Lighthouses have been used for centuries to warn seagoing vessels of hazardous shorelines. The advent of electricity in the late 19th century made modern lighthouses even more effective and enabled them to become literal beacons during the night and in the midst of storms. Traditionally these lighthouses were operated by lighthouse keepers who lived in a small attachment to the lighthouse itself or in a nearby dwelling. By the turn of the 21st century, most lighthouses were automated and no longer required keepers other than for maintenance. Share this bit of history with the kids as you help them build a model lighthouse night-light of their own.
Cut a 20-cm (8-inch) circle of aluminium foil. Remove the label from a 1.5 litre clear plastic water bottle. Use a craft knife to cut the bottle in half. Be sure to leave the cap on the bottle.
Flip the top half upside down and squirt some glue onto the upper 5 cm (2 inches) of the tapered dome. It's all right if some of the glue runs into the cap. Form a cone with the aluminium foil circle and press the centre point of it down into the bottle's dome and cap. Smooth the foil against the glue on the sides of the bottle. Don't worry if it isn't perfect, you won't be able to see it. This will simply add a nice reflective quality to the lighthouse's dome. Allow the glue to dry completely.
Turn the top of the bottle right side up and cover the outside of the foil-lined area with red acrylic paint, including the cap. Allow the paint to dry thoroughly.
Apply three pieces of black electrical tape vertically to the lighthouse. They should be positioned evenly apart, beginning at the edge of the red paint and extending to about one inch from the bottom cut edge of the bottle. Set the top of the lighthouse aside.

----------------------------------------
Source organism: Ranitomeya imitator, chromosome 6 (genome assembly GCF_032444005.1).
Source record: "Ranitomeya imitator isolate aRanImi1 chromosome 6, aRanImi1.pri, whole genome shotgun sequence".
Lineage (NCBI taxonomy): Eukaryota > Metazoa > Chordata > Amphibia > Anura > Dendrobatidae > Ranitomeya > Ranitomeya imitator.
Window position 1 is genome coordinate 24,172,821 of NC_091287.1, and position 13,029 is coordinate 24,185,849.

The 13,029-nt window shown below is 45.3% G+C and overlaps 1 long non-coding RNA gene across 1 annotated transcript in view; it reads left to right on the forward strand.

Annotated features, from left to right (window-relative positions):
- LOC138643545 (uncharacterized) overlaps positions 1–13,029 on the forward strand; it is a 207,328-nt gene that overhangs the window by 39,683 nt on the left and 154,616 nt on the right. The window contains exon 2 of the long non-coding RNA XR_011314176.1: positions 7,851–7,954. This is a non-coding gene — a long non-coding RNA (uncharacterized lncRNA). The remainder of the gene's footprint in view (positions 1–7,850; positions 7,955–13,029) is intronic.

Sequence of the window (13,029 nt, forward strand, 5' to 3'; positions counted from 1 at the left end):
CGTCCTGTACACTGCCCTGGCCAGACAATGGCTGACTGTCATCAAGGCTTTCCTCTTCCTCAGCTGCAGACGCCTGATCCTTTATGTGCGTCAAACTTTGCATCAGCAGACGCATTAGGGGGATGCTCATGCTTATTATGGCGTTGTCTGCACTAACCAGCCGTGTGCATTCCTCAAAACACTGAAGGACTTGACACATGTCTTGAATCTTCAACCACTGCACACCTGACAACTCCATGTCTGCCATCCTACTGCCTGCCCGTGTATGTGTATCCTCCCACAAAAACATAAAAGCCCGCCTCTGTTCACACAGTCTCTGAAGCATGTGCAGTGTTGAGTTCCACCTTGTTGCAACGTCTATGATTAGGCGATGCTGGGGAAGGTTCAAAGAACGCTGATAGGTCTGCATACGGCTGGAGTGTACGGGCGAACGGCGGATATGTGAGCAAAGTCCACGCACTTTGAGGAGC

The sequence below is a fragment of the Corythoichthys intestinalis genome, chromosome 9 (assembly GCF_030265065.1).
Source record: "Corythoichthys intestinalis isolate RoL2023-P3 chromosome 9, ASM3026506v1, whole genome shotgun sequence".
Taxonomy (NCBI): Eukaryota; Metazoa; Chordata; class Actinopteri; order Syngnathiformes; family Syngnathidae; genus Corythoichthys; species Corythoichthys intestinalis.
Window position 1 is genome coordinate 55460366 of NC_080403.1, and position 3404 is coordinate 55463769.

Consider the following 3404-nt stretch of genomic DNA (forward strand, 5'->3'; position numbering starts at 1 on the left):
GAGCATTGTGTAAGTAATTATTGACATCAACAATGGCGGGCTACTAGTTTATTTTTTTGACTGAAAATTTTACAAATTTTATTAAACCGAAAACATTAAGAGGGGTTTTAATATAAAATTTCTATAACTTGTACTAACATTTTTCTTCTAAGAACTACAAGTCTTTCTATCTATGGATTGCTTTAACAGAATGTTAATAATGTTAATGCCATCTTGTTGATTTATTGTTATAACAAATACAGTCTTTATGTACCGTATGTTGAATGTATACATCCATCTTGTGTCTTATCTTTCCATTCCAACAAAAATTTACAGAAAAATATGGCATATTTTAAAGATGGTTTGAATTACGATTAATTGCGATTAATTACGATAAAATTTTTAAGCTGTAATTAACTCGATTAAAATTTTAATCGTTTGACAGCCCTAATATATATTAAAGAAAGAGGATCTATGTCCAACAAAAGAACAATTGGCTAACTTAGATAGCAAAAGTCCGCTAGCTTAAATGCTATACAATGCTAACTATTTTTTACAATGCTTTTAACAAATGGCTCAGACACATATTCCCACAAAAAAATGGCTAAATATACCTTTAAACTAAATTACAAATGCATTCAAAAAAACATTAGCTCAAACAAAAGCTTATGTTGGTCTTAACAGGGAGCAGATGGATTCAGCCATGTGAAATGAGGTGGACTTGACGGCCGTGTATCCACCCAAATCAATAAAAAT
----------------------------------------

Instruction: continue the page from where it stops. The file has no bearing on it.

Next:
Roll up a piece of modelling clay to about the size of a tennis ball and drop it into the bottom half of the plastic bottle. Press the butt end of a flashlight firmly into the clay. Cut a 2.5-cm (1-inch) notch in the bottle's side to expose the flashlight switch.
Cut a piece of white craft foam to fit around the bottom of the bottle. It should extend about 10 cm (4 inches) above the cut rim of the bottle or just enough to completely conceal the flashlight.
Warp the craft foam around the bottle, making sure the edge of the foam lines up with the bottom edge of the bottle. Trace the notch onto the foam with a pencil or pen and cut it out with the craft knife. Apply glue to the foam and wrap around the bottle, making sure the hole you cut in the foam lines up with the flashlight switch. Allow the glue to dry completely.
Slip the top of the lighthouse into the white foam sleeve. Secure the foam into place on the top of the bottle with a horizontal band of black tape, forming the bottoms of the lighthouse windows. Paint some red horizontal stripes or diagonal barber pole stripes on the white foam, if you like, and let them dry thoroughly. Set the model lighthouse nigh-tlight on your nightstand and switch it on when you go to bed.